How to Make Your Website Friendly for Mobile Commerce
By 2016, 25% of online sales will come from mobile devices. Moreover, 32% of US mobile phone users buy on a weekly basis from websites they access through their phone. These findings and others quoted in a July 2014 article by eMarketer make it clear that retail businesses need websites are that are mobile-friendly for M-Commerce. With mobile transactions representing such a large percentage of online buying, investing in a mobile website is no longer just for scoring SEO points with Google. It’s essential to your eCommerce platform.
At the same time, not all mobile-friendly websites provide the same level of functionality. A dedicated mobile shopping app is expensive to build, but maybe you can get by with responsive design. In fact, one of the first decisions to think through is just how mobile-friendly should you be? Here are your options, starting with the least expensive and easiest to implement.
1) Lighten up your content
30% of mobile web users will abandon a page if it takes more than 6 – 10 seconds to load. A one-second delay in page response can result in a 7% reduction in conversions.
If you improve website performance for your mobile visitors, you’ll also be doing your desktop visitors a favour.
2) Make sure your website functions properly on mobile devices
Just make sure your website doesn’t break on a smaller screen. Most mobile devices zoom and pan to allow users to move around a web page, so while this isn’t delivering a wonderful user experience, it could be sufficient. The most basic tweaks are adjusting font size and viewport size. Here are some examples of devices and screen sizes.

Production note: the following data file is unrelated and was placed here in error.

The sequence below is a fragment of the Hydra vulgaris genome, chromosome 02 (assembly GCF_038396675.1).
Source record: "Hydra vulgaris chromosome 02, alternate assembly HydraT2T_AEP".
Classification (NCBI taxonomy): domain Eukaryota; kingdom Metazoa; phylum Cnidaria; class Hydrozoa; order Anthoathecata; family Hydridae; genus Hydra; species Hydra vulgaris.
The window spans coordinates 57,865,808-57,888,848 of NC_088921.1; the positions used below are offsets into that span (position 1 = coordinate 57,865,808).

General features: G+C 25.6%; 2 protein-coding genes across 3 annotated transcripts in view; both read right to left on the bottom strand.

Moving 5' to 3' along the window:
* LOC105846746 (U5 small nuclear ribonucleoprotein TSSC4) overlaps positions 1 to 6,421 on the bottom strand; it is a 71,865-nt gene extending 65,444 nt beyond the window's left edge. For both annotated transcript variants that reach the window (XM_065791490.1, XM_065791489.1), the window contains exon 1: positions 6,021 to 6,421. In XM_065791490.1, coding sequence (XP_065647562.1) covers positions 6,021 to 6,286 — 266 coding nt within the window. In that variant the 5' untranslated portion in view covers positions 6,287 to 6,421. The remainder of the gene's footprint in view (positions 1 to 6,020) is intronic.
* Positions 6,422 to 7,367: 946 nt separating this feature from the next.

< or = 320 pixels: iPhone – 320 x 480 | HTC, LG, Samsung – 320 x 480
> 320 pixels: iPhone – 320 x 480 | HTC, LG, Motorola, Samsung – 320 x 480 | HTC, LG, Motorola, Nokia Lumia, Samsung - 480 x 800
> 480 pixels: HTC – 540 x 960 | HTC, Motorola, Samsung – 720 x 1280
> 768 pixels: Tablet browsers: HTC, LG, Samsung, Motorola, Nokia – 480 x 800 | iPad, iPad mini – 768 x 1024 | Samsung Galaxy Note – 800 x 1280
- > or = 960 pixels: Desktop computers and high-resolution screens
3) Use responsive design
Design your website to provide optimal viewing and navigation across a range of popular devices. Responsive web design takes advantage of browser functionality that automatically checks for screen size, orientation, and other display attributes. Responsive web design uses a grid layout, CSS3 media queries, and fluid images to support a variety of target resolutions and screen sizes. The planning process requires close collaboration between marketing and web development, because navigation and content must take the various layouts into consideration.
You also need to test rigorously to make sure the website behaves properly across all device operating systems and browsers. However, responsive design means you’re maintaining just one website for both desktop and mobile. True, it’s a more complicated website but it’s still less expensive than building and maintaining two websites. (Related article: Why Your Website Isn’t Converting Sales).
4) Build a Dedicated Mobile Website
Studies show that mobile customers are often impulse buyers and will spend more money per purchase than desktop users.